To make matters worse, Xi’s regulatory suppression on technology and innovation, as in the case of Jack Ma’s Alibaba, dampened employment hopes for many technology and engineering graduates. 

America’s move to restrict technological progress in China by imposing sanctions on China as well as encouraging its allies to do so only added salt to the wound. 

Based on an official financial report, over 5.7 million people lost jobs in the off-campus tutoring, real estate, and construction sectors in 2023, an increase of 2.4 million compared to 2019, with a rise of 670,000 young unemployed. These retrenchments were due to the CCP’s tightening of regulations in the private education and training sectors, internet platforms, and real estate fields. 

Beijing is cognizant of the dire state of China’s economy, as well as of its young job-seekers. Nonetheless, its decision to stop publishing the embarrassing unemployment figures was not the wisest move. 

Instead, such a decision would augment the rising sense of faltering economic leadership in a China led by Xi, dim hopes of economic recovery and increase business and investment uncertainties on which growth is contingent upon.

On July 24, Xi chaired a meeting of the Politburo to “analyze and study the current economic situation and deploy economic work for the second half of the year.” The meeting admitted that the regime’s economy is currently experiencing “new dilemmas and challenges,” such as “the lack of domestic demand and operational difficulties in enterprises’ operations.”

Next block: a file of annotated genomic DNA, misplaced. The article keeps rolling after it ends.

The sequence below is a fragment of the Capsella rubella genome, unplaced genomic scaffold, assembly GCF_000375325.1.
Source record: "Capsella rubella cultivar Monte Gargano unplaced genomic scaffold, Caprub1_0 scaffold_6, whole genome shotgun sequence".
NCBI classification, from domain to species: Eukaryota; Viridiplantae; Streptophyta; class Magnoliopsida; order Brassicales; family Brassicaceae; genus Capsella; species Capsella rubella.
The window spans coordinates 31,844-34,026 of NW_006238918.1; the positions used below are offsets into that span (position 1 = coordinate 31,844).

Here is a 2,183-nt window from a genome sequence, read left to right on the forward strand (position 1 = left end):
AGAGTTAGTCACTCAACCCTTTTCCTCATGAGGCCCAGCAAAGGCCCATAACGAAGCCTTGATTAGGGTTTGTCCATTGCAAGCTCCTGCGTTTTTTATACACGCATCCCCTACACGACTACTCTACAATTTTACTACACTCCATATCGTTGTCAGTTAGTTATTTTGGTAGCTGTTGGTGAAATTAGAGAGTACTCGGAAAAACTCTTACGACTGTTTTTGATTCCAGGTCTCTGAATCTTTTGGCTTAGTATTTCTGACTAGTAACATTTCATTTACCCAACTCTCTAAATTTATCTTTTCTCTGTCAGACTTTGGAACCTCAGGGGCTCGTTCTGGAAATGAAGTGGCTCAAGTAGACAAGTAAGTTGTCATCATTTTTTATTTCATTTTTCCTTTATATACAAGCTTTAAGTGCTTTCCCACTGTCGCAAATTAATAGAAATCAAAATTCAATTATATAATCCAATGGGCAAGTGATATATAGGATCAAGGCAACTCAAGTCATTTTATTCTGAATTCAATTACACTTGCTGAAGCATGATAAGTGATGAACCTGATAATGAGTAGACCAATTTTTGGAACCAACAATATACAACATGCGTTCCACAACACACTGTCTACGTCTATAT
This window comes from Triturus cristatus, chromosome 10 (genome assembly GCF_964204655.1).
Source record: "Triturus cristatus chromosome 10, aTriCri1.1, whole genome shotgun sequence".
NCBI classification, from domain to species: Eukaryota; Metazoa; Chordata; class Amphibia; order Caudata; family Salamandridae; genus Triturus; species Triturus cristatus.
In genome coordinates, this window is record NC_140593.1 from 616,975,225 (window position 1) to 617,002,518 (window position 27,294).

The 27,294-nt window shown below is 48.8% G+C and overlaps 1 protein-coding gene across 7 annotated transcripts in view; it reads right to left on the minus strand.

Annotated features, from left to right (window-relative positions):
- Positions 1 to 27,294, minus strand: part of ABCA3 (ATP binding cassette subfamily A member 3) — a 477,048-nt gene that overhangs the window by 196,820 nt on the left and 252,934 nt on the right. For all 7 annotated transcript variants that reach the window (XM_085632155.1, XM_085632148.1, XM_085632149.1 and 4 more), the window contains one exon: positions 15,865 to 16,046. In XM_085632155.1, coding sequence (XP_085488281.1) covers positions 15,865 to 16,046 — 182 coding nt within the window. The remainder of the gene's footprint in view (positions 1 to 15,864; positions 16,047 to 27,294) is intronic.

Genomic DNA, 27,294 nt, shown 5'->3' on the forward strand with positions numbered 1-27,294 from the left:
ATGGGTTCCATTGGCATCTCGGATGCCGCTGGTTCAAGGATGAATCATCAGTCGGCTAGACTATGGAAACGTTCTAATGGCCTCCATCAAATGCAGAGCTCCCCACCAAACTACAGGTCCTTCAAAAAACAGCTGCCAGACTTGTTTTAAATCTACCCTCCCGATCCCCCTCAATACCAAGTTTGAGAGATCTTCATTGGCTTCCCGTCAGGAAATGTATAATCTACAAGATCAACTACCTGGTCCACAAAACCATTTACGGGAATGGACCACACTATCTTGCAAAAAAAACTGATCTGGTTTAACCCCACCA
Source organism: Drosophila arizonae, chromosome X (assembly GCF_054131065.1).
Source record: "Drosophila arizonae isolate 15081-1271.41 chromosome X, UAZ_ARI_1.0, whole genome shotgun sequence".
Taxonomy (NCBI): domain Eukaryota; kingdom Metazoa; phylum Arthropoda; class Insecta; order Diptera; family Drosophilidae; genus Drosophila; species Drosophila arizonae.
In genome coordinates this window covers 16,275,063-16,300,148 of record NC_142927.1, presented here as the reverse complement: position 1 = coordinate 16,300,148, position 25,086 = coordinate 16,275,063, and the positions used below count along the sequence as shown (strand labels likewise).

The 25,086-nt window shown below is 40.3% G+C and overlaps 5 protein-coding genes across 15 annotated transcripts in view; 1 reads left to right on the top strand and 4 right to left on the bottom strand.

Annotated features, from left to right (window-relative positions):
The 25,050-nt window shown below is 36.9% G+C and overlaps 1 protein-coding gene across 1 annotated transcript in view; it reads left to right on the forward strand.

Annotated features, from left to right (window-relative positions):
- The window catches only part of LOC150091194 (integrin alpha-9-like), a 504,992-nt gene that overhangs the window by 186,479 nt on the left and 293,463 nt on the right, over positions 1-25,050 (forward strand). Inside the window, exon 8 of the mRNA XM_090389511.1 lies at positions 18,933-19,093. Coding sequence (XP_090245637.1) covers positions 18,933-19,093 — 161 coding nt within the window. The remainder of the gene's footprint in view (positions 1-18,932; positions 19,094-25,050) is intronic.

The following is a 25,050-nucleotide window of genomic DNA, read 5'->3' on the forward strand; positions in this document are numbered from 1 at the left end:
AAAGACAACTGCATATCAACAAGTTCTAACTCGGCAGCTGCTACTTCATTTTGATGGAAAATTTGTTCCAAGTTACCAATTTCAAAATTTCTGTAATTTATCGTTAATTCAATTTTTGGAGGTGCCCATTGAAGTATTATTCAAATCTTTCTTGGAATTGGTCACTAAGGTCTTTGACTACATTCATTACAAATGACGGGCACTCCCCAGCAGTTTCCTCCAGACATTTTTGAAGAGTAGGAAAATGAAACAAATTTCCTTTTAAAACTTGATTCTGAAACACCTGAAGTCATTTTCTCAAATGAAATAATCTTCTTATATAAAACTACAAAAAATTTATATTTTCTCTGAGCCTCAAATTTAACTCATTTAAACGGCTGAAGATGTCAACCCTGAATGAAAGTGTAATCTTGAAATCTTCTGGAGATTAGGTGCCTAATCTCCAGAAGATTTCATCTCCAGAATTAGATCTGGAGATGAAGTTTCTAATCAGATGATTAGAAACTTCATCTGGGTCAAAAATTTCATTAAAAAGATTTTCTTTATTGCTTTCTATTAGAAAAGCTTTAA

As the Chinese authorities grappled to find solutions to address China’s faltering economy and employment rates, Xi’s response to Chinese youth was to encourage them “to eat bitterness,” a Chinese expression meaning “to endure adversities”. 

Likewise, the communist party’s mouthpiece, People’s Daily, in a coldly sympathetic article, sought to encourage educated graduates to pursue more labor-intensive jobs: “The more ambitious you are, the more down to earth you need to be.” 

The same CCP newspaper also issued an editorial on July 10 lecturing college graduates to “establish a correct concept of employment” and “go to where they are most needed,” such as participating in the “revitalization of the countryside” and “defending the country’s borders.”

Unsurprisingly, articles like these have triggered widespread backlash.

Photo credit: iStock/ Tomas Ragina